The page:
We hope the following answers to the most commonly asked question will help. If not, contact us by clicking here.
We are based in Auckland but our team support clients from Taupo in the south, Hawkes Bay in the east and north to Kaitaia.
Almost $7 out of every $10 we spend goes directly into supporting our clients. Plus we have a target of raising at least $4 for every dollar we spend on fundraising.
Our annual budget is around $800,000 but we are always looking at ways in which we can generate more sustainable income so we can meet the growing demand for service and support.
Close to 3000 families.
Our services are free.
The job of the health service is to look after patients’ medical care. Kidney Society services are quite different- our staff do not need to focus on health problems and treatments; they can concentrate on supporting the patients with kidney conditions and their families to live their best possible lives. Our services complement those provided by the hospitals and we provide the “extras” that go beyond immediate health needs. We have a very good working relationship with hospital medical and social work staff and between us we offer a range of services that neither the hospital nor the Kidney Society could deliver on their own.
The Society started as a social club for patients called “Kidney Kapers” in the late 1970’s. The Society itself has been around since 1980.
No, Kidney Kids is a support organisation for families who have a child with kidney problems, including a small number of children with kidney failure. Kidney Society supports people with serious kidney conditions, many of whom may soon need dialysis or a kidney transplant. We are also there for whanau and families of people living with kidney disease. Kidney Kids and the Kidney Society have complementary roles and we work together from time to time but we are independent from each other in every way.
No, Kidney Health NZ and all local and regional kidney patient societies in New Zealand are independent from each other, although they all work together for the benefit of people with kidney disease. They have complementary roles but do different things. Patient societies concentrate on local patient support while Kidney Health Kidney Health NZ is a national organisation supporting kidney patients and their families by way of education, advocacy and research across all areas of kidney health – including organ donation and transplant, dialysis, early detection and prevention of chronic kidney disease.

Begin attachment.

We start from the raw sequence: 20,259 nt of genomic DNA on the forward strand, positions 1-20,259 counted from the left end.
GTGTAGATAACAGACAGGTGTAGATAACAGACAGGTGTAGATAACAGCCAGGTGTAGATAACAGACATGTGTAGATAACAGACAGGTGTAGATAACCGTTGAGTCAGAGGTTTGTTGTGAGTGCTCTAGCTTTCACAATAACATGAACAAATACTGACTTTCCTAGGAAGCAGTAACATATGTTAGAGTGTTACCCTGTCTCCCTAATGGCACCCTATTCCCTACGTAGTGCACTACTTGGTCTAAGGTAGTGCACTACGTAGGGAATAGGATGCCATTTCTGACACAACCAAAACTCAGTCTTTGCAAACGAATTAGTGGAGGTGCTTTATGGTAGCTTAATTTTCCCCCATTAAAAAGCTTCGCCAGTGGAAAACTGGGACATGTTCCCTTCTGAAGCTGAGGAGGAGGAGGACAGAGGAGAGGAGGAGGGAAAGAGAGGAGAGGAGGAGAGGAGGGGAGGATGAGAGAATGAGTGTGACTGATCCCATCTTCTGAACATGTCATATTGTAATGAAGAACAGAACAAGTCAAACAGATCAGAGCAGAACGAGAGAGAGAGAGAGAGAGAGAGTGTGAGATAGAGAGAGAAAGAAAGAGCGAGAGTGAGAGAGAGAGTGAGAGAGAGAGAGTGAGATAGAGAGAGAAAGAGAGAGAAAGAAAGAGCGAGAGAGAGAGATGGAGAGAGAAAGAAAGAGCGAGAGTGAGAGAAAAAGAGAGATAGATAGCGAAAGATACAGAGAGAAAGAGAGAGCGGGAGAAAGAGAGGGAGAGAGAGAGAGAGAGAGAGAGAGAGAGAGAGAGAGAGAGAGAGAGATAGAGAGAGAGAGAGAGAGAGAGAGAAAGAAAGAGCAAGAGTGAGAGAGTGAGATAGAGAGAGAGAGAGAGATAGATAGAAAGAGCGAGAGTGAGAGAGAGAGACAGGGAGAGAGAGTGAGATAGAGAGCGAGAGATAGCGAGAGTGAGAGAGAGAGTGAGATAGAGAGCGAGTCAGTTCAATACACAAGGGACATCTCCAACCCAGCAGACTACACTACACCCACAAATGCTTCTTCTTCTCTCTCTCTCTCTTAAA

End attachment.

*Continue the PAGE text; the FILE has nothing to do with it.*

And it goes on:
We have close links with Kidney Health NZ and are represented on their Board.
A successful kidney transplant is often a life-changing event, especially for someone who has been on dialysis treatment for some time. After a detailed assessment some (but not all) patients are placed on the transplant waiting list. This list is not a “first come, first served” kind of list as there are many factors that influence how quickly a transplant might take place. For more information on having a transplant please click here.
Most treatment, including home dialysis, is free. Patients do have to pay for things like some medications and home haemodialysis patients usually also pay for the extra power and water needed to run the machine and to keep them warm during dialysis. Some District Health Boards contribute some money to the cost of power and water.
Home dialysis patients also need to pay for their own transport to and from hospital appointments, parking etc. while patients who dialyse in hospital units three times a week have some or all of their travel to and from dialysis paid for by the health service. These costs can add up and especially for people who do not qualify for income support this can be a problem. However, there are many benefits of doing dialysis at home that for many people outweigh the extra cost.
It is, close to 50% of people with advanced kidney disease have it as a result of diabetes. However, genetics also plays a factor so this condition can and does strike anyone, of any background, race or age.
For every patient with kidney disease as a result of diabetes there is another whose condition is caused by poorly controlled high blood pressure or one of many kidney diseases including nephritis, inherited conditions, Lupus, kidney stones and repeated kidney infections. Māori make up around 26% of all Kidney Society clients, Pacifica 22%, European 33% and all others 19%.
Kidney disease is progressive and may exist for 10 to 20 years without obvious symptoms before it may lead to the need for dialysis. Awareness and prevention campaigns today cannot undo the damage done to many of our patients’ kidneys in the past. However, educating their families/whanau about preventing diabetes is something all or families and the general public should do.
There are several reasons why diabetes can be a problem after a transplant. If someone has diabetes before a transplant, when they are on dialysis, it’s very unusual for the diabetes to go away. Indeed, it often gets harder to control. Some of the drugs given to keep the transplant working – the anti-rejection drugs – can cause diabetes as a side effect. These drugs are important in transplantation and therefore, even if one of these drugs causes diabetes, it is not caused by their transplant.